Hal Ketchum was born in upstate New York and played drums in cover bands growing up. After a move to New Braunfels, TX – a town halfway between San Antonia and Austin – he began hanging out with Lyle Lovett and Jimmie Dale Gilmore. They encouraged his songwriting efforts and his first self-produced album of originals, Threadbare Alibies, caught the ear of Mike Curb, who signed him to Curb Records. During his major label career, Ketchum charted 14 country hits, placing six in the Top 10. He earned a gold record for 1991’s Past the Point of Rescue and sold more than five million albums. In 1998 he was diagnosed with acute transverse myelitis, a nerve disease similar to multiple sclerosis. He lost the use of the left side of his body for a time and stopped recording and performing. After relearning how to play guitar and sing, he went into the studio to cut I’m the Troubadour.
The blues, funk, pop, rock, gospel and R&B elements that made his songwriting unique are all in evidence here, and he’s in fine voce throughout this generous 15-song collection. “I Shall Remain” and “Lord Help Me Please” are secular love songs, but Ketchum’s simmering vocals and the sanctified organ and churchy piano gives the tracks a fervent gospel feeling. The title track sums up Ketchum’s life story in a couple of verses supported by a bubbling second line beat, jazzy Hammond B3 and snarling electric guitar. “Sweet Lureen” is a honky tonk rocker with a sly, sexy lyric; “Drive On” rides a simmering, swampy backbeat and “Midnight Works for Me” is a jaunty, guitar driven celebration the life that starts at sundown and goes on until the bleary eyed morning comes around. Minimal banjo frailing gives “Chickadee” an old time feel until a jazzy acoustic guitar solo turns the song inside out, while Ketchum’s whispered vocal on “New Mexico Man” compliments the tune’s smoky, late night feel, ending the record on a mellow, intimate note.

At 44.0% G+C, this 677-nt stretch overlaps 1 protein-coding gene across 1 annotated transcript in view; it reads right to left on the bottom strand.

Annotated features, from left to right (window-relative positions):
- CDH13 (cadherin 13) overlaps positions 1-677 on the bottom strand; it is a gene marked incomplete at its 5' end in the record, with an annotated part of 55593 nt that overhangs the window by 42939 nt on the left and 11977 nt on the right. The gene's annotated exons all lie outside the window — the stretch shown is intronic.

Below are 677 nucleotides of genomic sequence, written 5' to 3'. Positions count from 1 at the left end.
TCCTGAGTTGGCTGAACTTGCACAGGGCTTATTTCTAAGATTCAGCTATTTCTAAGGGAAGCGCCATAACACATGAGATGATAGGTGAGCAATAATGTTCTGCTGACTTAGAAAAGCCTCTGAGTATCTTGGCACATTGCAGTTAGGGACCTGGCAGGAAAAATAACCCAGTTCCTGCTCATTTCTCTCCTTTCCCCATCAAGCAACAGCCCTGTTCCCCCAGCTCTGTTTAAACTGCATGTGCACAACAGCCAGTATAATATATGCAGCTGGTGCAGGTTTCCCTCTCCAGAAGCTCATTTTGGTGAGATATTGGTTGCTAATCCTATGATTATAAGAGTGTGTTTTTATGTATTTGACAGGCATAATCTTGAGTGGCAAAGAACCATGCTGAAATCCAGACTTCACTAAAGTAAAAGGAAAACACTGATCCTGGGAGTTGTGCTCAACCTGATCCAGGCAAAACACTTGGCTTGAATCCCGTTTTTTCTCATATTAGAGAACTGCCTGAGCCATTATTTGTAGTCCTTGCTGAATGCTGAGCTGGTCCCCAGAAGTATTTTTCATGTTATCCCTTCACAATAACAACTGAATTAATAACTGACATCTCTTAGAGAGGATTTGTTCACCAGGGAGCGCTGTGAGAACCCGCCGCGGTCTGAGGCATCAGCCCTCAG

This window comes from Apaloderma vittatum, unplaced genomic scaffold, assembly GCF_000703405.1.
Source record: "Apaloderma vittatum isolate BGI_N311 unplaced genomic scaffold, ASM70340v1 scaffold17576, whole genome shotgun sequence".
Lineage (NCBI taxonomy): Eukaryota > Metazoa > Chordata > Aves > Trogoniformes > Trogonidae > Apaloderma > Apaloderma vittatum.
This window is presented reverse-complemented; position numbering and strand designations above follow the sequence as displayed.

– j. poet